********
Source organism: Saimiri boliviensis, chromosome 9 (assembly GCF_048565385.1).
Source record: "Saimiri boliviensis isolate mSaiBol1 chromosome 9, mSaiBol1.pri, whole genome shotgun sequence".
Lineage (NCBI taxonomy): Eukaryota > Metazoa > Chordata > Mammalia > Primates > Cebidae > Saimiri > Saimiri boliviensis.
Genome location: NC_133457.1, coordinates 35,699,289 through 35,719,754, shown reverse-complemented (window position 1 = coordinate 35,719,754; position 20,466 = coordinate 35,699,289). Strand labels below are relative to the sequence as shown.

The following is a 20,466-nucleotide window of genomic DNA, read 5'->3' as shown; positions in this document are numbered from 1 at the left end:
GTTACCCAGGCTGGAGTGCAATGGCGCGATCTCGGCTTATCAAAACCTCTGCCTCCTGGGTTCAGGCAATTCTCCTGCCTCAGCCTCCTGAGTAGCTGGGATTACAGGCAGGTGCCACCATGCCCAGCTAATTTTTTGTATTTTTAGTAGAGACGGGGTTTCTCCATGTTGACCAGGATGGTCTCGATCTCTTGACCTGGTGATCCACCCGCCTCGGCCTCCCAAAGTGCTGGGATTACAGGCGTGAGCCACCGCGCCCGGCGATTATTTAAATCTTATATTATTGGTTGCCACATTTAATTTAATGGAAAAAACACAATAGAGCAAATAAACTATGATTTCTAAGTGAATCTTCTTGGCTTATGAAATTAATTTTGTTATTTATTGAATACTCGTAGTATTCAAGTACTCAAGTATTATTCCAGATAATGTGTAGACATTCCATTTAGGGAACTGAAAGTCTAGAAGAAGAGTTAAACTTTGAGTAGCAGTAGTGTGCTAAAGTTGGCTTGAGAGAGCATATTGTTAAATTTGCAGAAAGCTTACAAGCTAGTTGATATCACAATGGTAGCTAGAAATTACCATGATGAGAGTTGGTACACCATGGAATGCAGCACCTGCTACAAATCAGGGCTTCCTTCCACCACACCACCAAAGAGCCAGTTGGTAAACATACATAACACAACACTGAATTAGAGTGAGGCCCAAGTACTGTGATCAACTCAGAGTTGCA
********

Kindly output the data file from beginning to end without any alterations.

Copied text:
Source organism: Saimiri boliviensis, chromosome 9 (assembly GCF_048565385.1).
Source record: "Saimiri boliviensis isolate mSaiBol1 chromosome 9, mSaiBol1.pri, whole genome shotgun sequence".
Lineage (NCBI taxonomy): Eukaryota > Metazoa > Chordata > Mammalia > Primates > Cebidae > Saimiri > Saimiri boliviensis.
Genome location: NC_133457.1, coordinates 35,699,289 through 35,719,754, shown reverse-complemented (window position 1 = coordinate 35,719,754; position 20,466 = coordinate 35,699,289). Strand labels below are relative to the sequence as shown.

The following is a 20,466-nucleotide window of genomic DNA, read 5'->3' as shown; positions in this document are numbered from 1 at the left end:
GTTACCCAGGCTGGAGTGCAATGGCGCGATCTCGGCTTATCAAAACCTCTGCCTCCTGGGTTCAGGCAATTCTCCTGCCTCAGCCTCCTGAGTAGCTGGGATTACAGGCAGGTGCCACCATGCCCAGCTAATTTTTTGTATTTTTAGTAGAGACGGGGTTTCTCCATGTTGACCAGGATGGTCTCGATCTCTTGACCTGGTGATCCACCCGCCTCGGCCTCCCAAAGTGCTGGGATTACAGGCGTGAGCCACCGCGCCCGGCGATTATTTAAATCTTATATTATTGGTTGCCACATTTAATTTAATGGAAAAAACACAATAGAGCAAATAAACTATGATTTCTAAGTGAATCTTCTTGGCTTATGAAATTAATTTTGTTATTTATTGAATACTCGTAGTATTCAAGTACTCAAGTATTATTCCAGATAATGTGTAGACATTCCATTTAGGGAACTGAAAGTCTAGAAGAAGAGTTAAACTTTGAGTAGCAGTAGTGTGCTAAAGTTGGCTTGAGAGAGCATATTGTTAAATTTGCAGAAAGCTTACAAGCTAGTTGATATCACAATGGTAGCTAGAAATTACCATGATGAGAGTTGGTACACCATGGAATGCAGCACCTGCTACAAATCAGGGCTTCCTTCCACCACACCACCAAAGAGCCAGTTGGTAAACATACATAACACAACACTGAATTAGAGTGAGGCCCAAGTACTGTGATCAACTCAGAGTTGCA